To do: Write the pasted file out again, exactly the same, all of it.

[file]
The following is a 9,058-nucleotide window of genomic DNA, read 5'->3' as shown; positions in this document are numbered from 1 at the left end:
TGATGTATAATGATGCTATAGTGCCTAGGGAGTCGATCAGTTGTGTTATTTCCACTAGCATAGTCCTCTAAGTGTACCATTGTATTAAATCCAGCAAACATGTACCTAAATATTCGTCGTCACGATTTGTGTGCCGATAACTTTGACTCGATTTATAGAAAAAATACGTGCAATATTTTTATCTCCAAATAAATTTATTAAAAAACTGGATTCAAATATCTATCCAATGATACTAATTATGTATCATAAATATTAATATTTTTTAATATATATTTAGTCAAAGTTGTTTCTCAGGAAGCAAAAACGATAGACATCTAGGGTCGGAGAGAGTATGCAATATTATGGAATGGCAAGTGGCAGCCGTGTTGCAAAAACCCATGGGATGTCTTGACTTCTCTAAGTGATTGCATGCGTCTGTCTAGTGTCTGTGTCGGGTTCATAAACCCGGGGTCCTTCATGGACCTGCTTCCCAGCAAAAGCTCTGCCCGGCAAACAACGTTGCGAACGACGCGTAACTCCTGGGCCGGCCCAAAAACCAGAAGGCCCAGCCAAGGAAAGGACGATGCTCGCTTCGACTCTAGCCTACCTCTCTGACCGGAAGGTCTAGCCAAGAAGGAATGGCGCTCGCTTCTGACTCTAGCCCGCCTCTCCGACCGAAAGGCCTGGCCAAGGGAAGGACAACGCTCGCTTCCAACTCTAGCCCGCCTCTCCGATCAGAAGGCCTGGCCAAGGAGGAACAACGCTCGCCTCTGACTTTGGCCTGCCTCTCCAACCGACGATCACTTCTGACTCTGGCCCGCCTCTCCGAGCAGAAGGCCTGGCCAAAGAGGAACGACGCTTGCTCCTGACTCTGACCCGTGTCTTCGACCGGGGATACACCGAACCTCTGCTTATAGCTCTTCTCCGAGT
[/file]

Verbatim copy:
The following is a 9,058-nucleotide window of genomic DNA, read 5'->3' as shown; positions in this document are numbered from 1 at the left end:
TGATGTATAATGATGCTATAGTGCCTAGGGAGTCGATCAGTTGTGTTATTTCCACTAGCATAGTCCTCTAAGTGTACCATTGTATTAAATCCAGCAAACATGTACCTAAATATTCGTCGTCACGATTTGTGTGCCGATAACTTTGACTCGATTTATAGAAAAAATACGTGCAATATTTTTATCTCCAAATAAATTTATTAAAAAACTGGATTCAAATATCTATCCAATGATACTAATTATGTATCATAAATATTAATATTTTTTAATATATATTTAGTCAAAGTTGTTTCTCAGGAAGCAAAAACGATAGACATCTAGGGTCGGAGAGAGTATGCAATATTATGGAATGGCAAGTGGCAGCCGTGTTGCAAAAACCCATGGGATGTCTTGACTTCTCTAAGTGATTGCATGCGTCTGTCTAGTGTCTGTGTCGGGTTCATAAACCCGGGGTCCTTCATGGACCTGCTTCCCAGCAAAAGCTCTGCCCGGCAAACAACGTTGCGAACGACGCGTAACTCCTGGGCCGGCCCAAAAACCAGAAGGCCCAGCCAAGGAAAGGACGATGCTCGCTTCGACTCTAGCCTACCTCTCTGACCGGAAGGTCTAGCCAAGAAGGAATGGCGCTCGCTTCTGACTCTAGCCCGCCTCTCCGACCGAAAGGCCTGGCCAAGGGAAGGACAACGCTCGCTTCCAACTCTAGCCCGCCTCTCCGATCAGAAGGCCTGGCCAAGGAGGAACAACGCTCGCCTCTGACTTTGGCCTGCCTCTCCAACCGACGATCACTTCTGACTCTGGCCCGCCTCTCCGAGCAGAAGGCCTGGCCAAAGAGGAACGACGCTTGCTCCTGACTCTGACCCGTGTCTTCGACCGGGGATACACCGAACCTCTGCTTATAGCTCTTCTCCGAGT